What is a Protected Area? n Protected Areas are specific areas that have special importance for nature, for example: u Important Bird Area u Centre of Plant Diversity u Key Biodiversity Area San Nicolas Bay Reef, Aruba An Important Bird Area (IBA) for Sandwich Terns
Statias Protected Areas The Quill and Boven National Parks (est. 1998, 2007): cover 41% (8.65 km²) of Statias land area Statia National Marine Park (est. 1996): 27.5 km² from the high-tide mark to a depth of 30m around the entire island
Important Bird Areas on Statia The Quill and Boven are designated Important Bird Areas (IBAs) Birds of prey Songbirds Hummingbirds Seabirds
Why create a protected area? Across the Caribbean, vast areas of natural beauty have been destroyed to make way for development. For this reason, governments decided to preserve certain areas for wildlife and habitat preservation Aruba
Local Legislation -The Executive Committee establishes a five-year Island Nature Plan, which is approved by the Island Council -Stenapa is mandated by the Island Council to execute its obligations with regard to nature conservation -The National Parks fall under the Specially Protected Areas and Wildlife (SPAW) Protocol (2000)
n Do not litter n Stay on the trails n Do not touch or remove plants, trees or animals n Fires are not permitted anywhere in the National Park n If in doubt – use a guide n Always carry sufficient water National Park Regulations
Who has to pay to enter the Quill? u u Tourists (non-residents) Why pay to go into a Park? What is the price? u $6 per year Why should I pay? u The fees we collect go towards the costs of maintaining hiking trails and installing information boards for visitors
Everything above 50m is protected Orchids Historical artefacts
STENAPAs Role on Statia In order to properly protect an area, we must first understand what we are protecting…. F F Bird surveys F F Butterfly surveys F F Orchid surveys F F Arachnid collection F F Tropicbird monitoring F F Flora collection F F Weather data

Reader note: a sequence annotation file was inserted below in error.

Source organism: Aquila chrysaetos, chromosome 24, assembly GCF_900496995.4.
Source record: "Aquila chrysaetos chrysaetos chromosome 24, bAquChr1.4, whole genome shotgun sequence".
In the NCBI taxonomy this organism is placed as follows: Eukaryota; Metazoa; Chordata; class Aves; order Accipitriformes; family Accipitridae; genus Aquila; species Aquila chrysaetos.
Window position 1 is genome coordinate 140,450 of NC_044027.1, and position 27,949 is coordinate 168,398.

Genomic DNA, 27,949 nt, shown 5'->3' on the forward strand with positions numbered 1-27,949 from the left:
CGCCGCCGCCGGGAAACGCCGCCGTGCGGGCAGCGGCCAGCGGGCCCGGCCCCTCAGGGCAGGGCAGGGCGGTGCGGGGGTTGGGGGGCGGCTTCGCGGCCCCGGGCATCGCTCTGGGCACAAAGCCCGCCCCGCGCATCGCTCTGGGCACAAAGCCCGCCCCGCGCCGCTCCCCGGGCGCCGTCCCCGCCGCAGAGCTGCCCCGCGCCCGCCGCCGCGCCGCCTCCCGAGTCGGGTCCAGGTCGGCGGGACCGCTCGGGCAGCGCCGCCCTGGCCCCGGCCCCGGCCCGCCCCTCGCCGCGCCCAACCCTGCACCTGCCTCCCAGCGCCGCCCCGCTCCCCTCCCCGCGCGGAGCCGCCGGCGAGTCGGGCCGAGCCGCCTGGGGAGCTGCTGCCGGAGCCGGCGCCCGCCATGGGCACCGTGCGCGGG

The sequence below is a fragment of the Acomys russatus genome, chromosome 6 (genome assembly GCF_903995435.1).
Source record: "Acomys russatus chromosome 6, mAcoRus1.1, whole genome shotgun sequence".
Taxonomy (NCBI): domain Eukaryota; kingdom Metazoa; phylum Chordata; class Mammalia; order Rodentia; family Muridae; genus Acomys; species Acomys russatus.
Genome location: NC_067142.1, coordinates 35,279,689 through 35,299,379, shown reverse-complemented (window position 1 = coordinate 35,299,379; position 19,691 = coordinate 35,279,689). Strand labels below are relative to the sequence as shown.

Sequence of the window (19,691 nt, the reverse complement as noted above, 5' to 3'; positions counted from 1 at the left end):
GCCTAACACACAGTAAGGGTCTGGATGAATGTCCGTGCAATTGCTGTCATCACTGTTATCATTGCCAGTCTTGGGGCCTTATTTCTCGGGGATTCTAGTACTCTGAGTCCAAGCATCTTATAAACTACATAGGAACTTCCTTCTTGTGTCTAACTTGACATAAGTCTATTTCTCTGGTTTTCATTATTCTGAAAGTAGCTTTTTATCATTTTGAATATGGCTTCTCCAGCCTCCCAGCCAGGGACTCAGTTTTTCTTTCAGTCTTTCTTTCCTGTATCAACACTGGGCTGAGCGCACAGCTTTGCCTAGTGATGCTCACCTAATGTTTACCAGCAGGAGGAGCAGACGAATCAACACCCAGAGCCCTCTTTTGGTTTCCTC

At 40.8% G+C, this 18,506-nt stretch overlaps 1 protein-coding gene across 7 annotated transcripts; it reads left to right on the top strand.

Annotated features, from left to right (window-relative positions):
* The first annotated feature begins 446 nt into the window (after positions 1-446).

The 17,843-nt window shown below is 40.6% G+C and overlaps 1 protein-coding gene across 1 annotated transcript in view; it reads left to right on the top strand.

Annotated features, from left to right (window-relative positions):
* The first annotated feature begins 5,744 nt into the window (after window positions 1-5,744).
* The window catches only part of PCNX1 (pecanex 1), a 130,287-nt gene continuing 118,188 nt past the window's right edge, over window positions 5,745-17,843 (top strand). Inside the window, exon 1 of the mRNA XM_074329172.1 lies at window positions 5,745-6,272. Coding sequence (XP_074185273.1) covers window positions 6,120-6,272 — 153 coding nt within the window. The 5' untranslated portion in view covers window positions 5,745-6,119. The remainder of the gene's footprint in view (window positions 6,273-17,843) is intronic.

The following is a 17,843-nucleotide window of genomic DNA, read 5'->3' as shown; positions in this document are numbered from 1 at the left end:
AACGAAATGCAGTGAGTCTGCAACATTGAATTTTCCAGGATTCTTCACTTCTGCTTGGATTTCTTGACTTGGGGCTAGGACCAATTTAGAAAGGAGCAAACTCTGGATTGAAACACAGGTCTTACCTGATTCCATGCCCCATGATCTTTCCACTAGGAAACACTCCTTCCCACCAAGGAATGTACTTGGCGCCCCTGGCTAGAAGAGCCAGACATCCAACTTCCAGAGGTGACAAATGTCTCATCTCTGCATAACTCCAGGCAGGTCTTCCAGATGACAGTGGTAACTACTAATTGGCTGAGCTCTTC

Research projects n n What is the status our seabirds? n n What is the effect of roaming goats in the parks? n n How are our native plants being pollinated? n n What species exist within the parks? Research enables us to better understand our changing environment so that we can safeguard the future of the islands native species
Frequently Asked Questions -Why can't we hunt iguanas? -Can I cut down/plant trees in the Quill? -Can we control some species by introducing others? -Do we really need snakes, bats, spiders etc?
Why is it Illegal to Kill Iguanas? Lesser Antillean Iguana Green Iguana Exists on just a few islands; small population Exists on many islands; large numbers
Cutting down/planting trees in Quill National parks are areas of natural beauty; the native flora species found within are preserved for that reason. Cutting down trees removes native flora and runs the risk of allowing non-native (invasive) flora to flourish. If a plan exists to reforest an area, care should be taken to plant species that naturally occur there.
Introducing Species The Mongoose -First introduced with the aim of reducing rodent numbers -Rats and mice are nocturnal; mongooses are diurnal -Instead of controlling the rat population, the hungry mongoose devastated native reptile species such as snakes and iguanas
The Importance of Biodiversity Everything is connected